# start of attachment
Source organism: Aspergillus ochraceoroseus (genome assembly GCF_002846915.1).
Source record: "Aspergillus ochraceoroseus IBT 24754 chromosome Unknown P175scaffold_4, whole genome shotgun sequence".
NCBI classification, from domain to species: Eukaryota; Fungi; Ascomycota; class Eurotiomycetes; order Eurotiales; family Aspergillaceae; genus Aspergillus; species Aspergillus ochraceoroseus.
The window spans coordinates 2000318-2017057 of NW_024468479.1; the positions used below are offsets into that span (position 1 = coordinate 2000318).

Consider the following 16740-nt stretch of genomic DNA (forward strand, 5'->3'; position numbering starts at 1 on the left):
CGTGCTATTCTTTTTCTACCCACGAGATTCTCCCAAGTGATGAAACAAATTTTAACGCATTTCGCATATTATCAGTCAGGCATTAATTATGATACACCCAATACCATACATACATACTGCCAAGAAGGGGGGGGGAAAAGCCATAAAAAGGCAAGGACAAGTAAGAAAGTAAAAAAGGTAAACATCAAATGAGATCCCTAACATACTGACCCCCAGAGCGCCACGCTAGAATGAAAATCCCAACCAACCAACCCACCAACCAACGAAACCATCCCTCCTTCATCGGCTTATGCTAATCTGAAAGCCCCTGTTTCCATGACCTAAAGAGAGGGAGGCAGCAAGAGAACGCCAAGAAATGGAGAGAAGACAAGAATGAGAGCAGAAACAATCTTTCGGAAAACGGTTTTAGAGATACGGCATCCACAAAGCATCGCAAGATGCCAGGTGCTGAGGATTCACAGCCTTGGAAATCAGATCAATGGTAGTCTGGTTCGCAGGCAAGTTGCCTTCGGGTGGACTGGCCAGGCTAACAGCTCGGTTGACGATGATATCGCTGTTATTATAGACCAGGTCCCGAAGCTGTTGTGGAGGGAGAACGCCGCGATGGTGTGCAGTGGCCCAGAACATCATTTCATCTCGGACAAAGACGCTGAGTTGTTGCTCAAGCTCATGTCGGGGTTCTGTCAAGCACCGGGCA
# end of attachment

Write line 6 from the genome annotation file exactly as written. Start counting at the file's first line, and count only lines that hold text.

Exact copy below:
CGTGCTATTCTTTTTCTACCCACGAGATTCTCCCAAGTGATGAAACAAATTTTAACGCATTTCGCATATTATCAGTCAGGCATTAATTATGATACACCCAATACCATACATACATACTGCCAAGAAGGGGGGGGGAAAAGCCATAAAAAGGCAAGGACAAGTAAGAAAGTAAAAAAGGTAAACATCAAATGAGATCCCTAACATACTGACCCCCAGAGCGCCACGCTAGAATGAAAATCCCAACCAACCAACCCACCAACCAACGAAACCATCCCTCCTTCATCGGCTTATGCTAATCTGAAAGCCCCTGTTTCCATGACCTAAAGAGAGGGAGGCAGCAAGAGAACGCCAAGAAATGGAGAGAAGACAAGAATGAGAGCAGAAACAATCTTTCGGAAAACGGTTTTAGAGATACGGCATCCACAAAGCATCGCAAGATGCCAGGTGCTGAGGATTCACAGCCTTGGAAATCAGATCAATGGTAGTCTGGTTCGCAGGCAAGTTGCCTTCGGGTGGACTGGCCAGGCTAACAGCTCGGTTGACGATGATATCGCTGTTATTATAGACCAGGTCCCGAAGCTGTTGTGGAGGGAGAACGCCGCGATGGTGTGCAGTGGCCCAGAACATCATTTCATCTCGGACAAAGACGCTGAGTTGTTGCTCAAGCTCATGTCGGGGTTCTGTCAAGCACCGGGCA